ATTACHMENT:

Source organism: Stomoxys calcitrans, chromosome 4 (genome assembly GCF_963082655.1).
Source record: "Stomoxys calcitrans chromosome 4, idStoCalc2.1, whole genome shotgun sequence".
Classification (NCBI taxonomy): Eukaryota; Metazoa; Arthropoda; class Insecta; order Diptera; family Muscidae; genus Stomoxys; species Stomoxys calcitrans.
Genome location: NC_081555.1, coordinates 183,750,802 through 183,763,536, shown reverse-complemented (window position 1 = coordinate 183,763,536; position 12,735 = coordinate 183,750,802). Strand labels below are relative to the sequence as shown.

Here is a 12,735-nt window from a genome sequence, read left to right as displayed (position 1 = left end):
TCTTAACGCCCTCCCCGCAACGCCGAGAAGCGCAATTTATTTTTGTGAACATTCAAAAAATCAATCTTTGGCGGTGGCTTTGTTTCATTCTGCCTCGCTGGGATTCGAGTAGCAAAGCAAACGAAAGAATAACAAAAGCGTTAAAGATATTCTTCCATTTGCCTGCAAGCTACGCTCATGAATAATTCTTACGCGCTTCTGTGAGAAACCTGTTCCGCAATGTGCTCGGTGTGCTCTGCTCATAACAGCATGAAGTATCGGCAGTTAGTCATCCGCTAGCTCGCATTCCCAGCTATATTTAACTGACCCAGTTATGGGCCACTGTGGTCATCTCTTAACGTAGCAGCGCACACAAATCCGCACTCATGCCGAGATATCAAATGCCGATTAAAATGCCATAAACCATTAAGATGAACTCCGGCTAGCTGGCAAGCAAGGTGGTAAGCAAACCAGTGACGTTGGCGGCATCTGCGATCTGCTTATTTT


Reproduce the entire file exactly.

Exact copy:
Source organism: Stomoxys calcitrans, chromosome 4 (genome assembly GCF_963082655.1).
Source record: "Stomoxys calcitrans chromosome 4, idStoCalc2.1, whole genome shotgun sequence".
Classification (NCBI taxonomy): Eukaryota; Metazoa; Arthropoda; class Insecta; order Diptera; family Muscidae; genus Stomoxys; species Stomoxys calcitrans.
Genome location: NC_081555.1, coordinates 183,750,802 through 183,763,536, shown reverse-complemented (window position 1 = coordinate 183,763,536; position 12,735 = coordinate 183,750,802). Strand labels below are relative to the sequence as shown.

Here is a 12,735-nt window from a genome sequence, read left to right as displayed (position 1 = left end):
TCTTAACGCCCTCCCCGCAACGCCGAGAAGCGCAATTTATTTTTGTGAACATTCAAAAAATCAATCTTTGGCGGTGGCTTTGTTTCATTCTGCCTCGCTGGGATTCGAGTAGCAAAGCAAACGAAAGAATAACAAAAGCGTTAAAGATATTCTTCCATTTGCCTGCAAGCTACGCTCATGAATAATTCTTACGCGCTTCTGTGAGAAACCTGTTCCGCAATGTGCTCGGTGTGCTCTGCTCATAACAGCATGAAGTATCGGCAGTTAGTCATCCGCTAGCTCGCATTCCCAGCTATATTTAACTGACCCAGTTATGGGCCACTGTGGTCATCTCTTAACGTAGCAGCGCACACAAATCCGCACTCATGCCGAGATATCAAATGCCGATTAAAATGCCATAAACCATTAAGATGAACTCCGGCTAGCTGGCAAGCAAGGTGGTAAGCAAACCAGTGACGTTGGCGGCATCTGCGATCTGCTTATTTT